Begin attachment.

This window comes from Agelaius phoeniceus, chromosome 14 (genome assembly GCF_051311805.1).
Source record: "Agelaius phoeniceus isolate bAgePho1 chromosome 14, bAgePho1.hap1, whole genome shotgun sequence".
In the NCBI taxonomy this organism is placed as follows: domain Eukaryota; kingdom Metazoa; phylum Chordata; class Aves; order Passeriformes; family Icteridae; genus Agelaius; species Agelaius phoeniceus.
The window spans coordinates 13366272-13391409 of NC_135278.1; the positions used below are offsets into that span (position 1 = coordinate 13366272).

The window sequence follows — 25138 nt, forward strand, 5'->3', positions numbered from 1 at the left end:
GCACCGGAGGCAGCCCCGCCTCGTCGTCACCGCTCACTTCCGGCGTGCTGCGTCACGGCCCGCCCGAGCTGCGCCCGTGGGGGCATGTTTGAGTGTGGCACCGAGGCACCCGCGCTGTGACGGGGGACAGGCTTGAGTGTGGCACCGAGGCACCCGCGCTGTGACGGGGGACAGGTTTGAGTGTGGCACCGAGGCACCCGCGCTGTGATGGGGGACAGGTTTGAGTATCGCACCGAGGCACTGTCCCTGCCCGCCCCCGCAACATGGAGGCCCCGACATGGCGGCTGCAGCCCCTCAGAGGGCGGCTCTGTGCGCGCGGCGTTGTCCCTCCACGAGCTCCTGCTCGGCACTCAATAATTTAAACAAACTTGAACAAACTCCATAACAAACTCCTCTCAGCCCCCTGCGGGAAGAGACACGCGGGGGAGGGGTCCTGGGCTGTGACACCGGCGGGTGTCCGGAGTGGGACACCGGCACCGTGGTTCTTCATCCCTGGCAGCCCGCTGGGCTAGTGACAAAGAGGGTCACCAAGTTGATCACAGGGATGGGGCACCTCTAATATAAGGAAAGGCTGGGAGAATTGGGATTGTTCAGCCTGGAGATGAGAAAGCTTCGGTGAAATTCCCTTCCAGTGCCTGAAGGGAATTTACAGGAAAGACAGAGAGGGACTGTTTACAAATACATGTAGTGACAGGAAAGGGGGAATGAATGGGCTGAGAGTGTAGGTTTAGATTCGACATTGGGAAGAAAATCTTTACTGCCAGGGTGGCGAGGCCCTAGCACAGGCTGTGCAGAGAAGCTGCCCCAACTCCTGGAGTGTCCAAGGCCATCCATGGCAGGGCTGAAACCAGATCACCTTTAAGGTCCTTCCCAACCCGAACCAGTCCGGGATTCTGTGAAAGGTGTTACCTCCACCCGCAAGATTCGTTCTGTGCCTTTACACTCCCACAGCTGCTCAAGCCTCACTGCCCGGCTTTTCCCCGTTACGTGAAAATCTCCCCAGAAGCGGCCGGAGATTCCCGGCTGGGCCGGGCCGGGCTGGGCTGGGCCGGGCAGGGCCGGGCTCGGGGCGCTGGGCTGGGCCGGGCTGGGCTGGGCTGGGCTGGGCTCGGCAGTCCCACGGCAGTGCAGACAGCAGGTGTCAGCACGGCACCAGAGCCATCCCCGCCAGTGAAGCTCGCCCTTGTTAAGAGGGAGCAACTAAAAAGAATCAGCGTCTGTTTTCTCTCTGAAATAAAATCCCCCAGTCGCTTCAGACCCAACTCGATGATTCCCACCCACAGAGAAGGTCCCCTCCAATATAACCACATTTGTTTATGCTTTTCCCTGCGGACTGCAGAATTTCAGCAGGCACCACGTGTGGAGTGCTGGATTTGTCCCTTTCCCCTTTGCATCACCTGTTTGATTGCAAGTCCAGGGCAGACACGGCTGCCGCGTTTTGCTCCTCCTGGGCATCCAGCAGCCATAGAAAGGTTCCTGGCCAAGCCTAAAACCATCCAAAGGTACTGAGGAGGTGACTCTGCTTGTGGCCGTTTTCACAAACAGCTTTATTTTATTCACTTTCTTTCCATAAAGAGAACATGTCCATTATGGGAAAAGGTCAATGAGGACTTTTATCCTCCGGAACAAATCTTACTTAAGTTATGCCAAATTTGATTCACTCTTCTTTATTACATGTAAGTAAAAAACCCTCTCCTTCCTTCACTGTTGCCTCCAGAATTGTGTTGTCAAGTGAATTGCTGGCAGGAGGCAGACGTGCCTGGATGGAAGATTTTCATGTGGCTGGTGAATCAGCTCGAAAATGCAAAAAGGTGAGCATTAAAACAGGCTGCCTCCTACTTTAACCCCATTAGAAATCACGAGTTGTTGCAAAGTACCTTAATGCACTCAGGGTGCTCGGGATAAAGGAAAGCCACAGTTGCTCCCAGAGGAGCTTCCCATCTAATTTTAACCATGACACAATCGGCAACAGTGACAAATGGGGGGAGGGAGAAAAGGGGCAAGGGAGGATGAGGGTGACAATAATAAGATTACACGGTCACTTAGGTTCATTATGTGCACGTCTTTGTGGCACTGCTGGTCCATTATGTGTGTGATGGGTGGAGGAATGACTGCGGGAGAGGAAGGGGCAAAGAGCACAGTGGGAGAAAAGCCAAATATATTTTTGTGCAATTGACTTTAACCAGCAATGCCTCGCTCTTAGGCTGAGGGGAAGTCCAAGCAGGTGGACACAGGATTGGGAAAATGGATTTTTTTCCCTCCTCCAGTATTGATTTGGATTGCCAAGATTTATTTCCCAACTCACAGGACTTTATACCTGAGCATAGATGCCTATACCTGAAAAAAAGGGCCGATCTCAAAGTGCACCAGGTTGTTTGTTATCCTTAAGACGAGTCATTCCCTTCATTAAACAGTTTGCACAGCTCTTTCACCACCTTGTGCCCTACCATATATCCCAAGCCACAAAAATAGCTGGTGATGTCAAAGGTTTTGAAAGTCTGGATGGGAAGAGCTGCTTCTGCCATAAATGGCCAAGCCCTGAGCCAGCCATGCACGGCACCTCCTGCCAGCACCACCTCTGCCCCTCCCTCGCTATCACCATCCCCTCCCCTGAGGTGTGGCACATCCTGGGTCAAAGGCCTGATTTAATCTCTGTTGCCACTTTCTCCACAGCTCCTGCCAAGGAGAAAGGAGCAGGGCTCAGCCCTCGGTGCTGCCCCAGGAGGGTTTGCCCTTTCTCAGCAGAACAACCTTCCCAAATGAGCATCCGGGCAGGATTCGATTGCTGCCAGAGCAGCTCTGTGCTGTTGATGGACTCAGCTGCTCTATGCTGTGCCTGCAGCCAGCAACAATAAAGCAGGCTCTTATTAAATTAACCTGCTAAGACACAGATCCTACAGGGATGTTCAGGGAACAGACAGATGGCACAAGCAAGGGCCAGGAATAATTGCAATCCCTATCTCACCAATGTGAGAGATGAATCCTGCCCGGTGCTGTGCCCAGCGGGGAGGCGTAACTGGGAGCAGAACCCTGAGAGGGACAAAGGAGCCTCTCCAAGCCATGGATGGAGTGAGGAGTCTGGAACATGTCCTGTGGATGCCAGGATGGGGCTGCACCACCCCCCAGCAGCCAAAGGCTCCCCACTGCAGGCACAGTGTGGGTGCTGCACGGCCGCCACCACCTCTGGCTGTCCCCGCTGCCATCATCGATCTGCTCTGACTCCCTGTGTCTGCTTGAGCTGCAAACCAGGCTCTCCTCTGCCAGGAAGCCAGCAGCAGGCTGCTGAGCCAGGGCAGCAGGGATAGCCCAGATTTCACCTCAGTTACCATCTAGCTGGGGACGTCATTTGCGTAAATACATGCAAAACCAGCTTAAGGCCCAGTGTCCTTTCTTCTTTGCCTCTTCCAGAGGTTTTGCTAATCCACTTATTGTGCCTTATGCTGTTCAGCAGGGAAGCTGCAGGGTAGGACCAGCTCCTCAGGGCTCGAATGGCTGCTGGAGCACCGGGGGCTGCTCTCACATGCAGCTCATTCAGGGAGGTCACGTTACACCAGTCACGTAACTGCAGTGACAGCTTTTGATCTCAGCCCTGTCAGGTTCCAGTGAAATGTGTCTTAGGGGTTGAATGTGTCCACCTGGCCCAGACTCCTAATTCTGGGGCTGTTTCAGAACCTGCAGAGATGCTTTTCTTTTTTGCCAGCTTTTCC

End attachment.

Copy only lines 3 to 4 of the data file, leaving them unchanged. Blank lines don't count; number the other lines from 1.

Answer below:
In the NCBI taxonomy this organism is placed as follows: domain Eukaryota; kingdom Metazoa; phylum Chordata; class Aves; order Passeriformes; family Icteridae; genus Agelaius; species Agelaius phoeniceus.
The window spans coordinates 13366272-13391409 of NC_135278.1; the positions used below are offsets into that span (position 1 = coordinate 13366272).